Born – 1933, Vilnius (Vilna).
Back was born to secular Jewish middle class family. His talent for painting was discovered early in his childhood. As a child Bak experiences the horrors of the Holocaust, that influenced his work throughout the years.
In 1941 he was sent with his family to the Vilna ghetto, where he exhibited his first exhibition, at age nine. Later Bak moved from the ghetto to a labor camp from which he escaped with the help of his grandfather’s sister. With his mother, who was baptized when she was young, Bak hide at a Benedictine monastery. In 1943 they were forced to return to the ghetto, Bak attended an exhibition organized by Abraham Suzkever and Shmariyahu Kaczerginski. On September 24, 1943, when the ghetto was liquidated, Bak and his mother were transferred to a labor camp. Bak’s father was shot to death by the Germans at Ponar in July 1944, a few days before the liberation by the Red Army. At the end of the Holocaust just him and his mother were survived. Bak described it: “When the Soviets release us, we were two of the two hundred survivors of Vilnius, a community of 70 to 80 thousands”.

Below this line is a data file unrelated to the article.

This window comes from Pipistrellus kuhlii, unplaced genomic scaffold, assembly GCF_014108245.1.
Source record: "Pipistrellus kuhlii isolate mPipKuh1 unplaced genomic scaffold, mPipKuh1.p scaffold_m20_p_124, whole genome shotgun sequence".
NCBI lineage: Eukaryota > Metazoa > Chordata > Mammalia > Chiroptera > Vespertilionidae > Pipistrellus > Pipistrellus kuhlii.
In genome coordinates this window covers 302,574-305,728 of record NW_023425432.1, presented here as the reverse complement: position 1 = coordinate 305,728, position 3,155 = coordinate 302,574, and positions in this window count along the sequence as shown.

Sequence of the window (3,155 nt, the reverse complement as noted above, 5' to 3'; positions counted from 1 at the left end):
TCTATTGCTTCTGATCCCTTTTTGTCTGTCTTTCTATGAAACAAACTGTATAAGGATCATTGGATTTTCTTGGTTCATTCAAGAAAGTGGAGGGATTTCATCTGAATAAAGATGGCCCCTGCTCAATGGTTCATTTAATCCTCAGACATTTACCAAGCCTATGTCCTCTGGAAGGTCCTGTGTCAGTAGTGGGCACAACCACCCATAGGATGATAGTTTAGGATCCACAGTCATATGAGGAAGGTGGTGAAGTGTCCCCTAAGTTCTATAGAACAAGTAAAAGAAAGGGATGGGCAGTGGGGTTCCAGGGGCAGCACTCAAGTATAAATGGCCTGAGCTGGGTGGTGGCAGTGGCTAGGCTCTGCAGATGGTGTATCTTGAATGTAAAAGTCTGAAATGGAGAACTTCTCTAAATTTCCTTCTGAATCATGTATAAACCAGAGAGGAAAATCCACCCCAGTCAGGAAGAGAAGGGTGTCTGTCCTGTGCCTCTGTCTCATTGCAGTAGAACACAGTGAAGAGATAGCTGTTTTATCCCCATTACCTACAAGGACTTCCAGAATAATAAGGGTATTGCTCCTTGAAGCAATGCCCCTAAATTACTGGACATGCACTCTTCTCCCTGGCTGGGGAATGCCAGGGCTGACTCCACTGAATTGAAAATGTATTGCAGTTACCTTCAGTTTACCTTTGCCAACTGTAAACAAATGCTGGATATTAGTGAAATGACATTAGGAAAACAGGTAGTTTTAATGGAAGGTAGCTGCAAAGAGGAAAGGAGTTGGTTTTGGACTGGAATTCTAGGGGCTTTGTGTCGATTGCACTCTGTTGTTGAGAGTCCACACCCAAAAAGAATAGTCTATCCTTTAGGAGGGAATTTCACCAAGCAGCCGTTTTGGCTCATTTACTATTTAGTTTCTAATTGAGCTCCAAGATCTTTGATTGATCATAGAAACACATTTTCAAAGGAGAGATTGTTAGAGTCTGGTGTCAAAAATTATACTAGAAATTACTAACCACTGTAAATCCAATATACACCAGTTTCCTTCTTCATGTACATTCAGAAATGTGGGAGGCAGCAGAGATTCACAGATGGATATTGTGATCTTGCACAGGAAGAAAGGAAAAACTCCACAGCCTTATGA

At 1947 bak created the painting “Mother and Son” reflects the dark memories from the Holocaust.
In 1948, Bak and his mother emigrated to Israel. At the arly fifties Bak studied at the Bezalel Academy and served in the IDF.
Bak later completed his art studies in Paris. He lived in Italy, where he developed his style of figurative surrealism art. Over the years until the end of the twentieth century Bak lived and worked in New York, France, Switzerland and Israel.
In 1993 Bak moved to Massachusetts in the United States, where he lives and works until today.